displays ABCD∑. You can also use the \N escape sequence to specify a code point using the Unicode character’s name. For example:

print("ABCD\N{N-Ary Summation}")

displays ABCD∑ as before. Notice that code point 2211 hex is N-Ary Summation, a mathematical symbol and not the Greek Capital Letter Sigma which looks very similar, if not identical, in most fonts.

Unicode and Strings

Internally Python represents strings as full Unicode characters using one, two or four byes depending on the range of characters to be represented. Notice that there is no encoding used. For example a two byte representation gives the first 16-bits of the full 21-bits of a Unicode character. The number of bytes used per character depends on the largest Unicode character code to be stored in the string. If the string only uses code points between 0 and 255 a single byte per character is enough. However if the string uses even one code point that needs more than one byte to represent then all of the characters in the string use more than one byte.

This breaks the long-held belief that the number of characters in a string is the same as the number of bytes in a string. Indeed the number of byes used to represent the characters in a string depends on the highest Unicode character used. Unless you are going to be using the string to call an external function, or pass the string as a sequence of byte values, this probably doesn’t matter. If, however, you are doing anything even slightly out of the ordinary you have to understand that a string is no longer a sequence of bytes where each byte is a character.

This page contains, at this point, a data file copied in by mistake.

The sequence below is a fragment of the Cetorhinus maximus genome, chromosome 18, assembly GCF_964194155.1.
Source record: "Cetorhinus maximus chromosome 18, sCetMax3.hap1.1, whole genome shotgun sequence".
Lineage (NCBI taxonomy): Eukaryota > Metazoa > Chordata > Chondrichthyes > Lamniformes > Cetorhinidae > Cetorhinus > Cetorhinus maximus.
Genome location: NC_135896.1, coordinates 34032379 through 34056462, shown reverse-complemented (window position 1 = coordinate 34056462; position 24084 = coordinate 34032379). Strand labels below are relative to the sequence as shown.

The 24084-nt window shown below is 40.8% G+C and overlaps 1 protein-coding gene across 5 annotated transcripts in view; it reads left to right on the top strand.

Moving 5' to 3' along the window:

For example:


displays 5, even though the string needs at least two bytes to represent the final character. You can find out how many bytes a string takes using sys.getsizeof(string) although this returns the total number of bytes the object uses not just the number of bytes used to represent the characters. To find the number of bytes you have to subtract the length of a single character string:


which displays 8 which means in this case it takes 8 bytes to represent four characters i.e. two bytes per character. The reason is that \u2211 is the largest Unicode character in the string and this needs two bytes and so every character is represented by two bytes.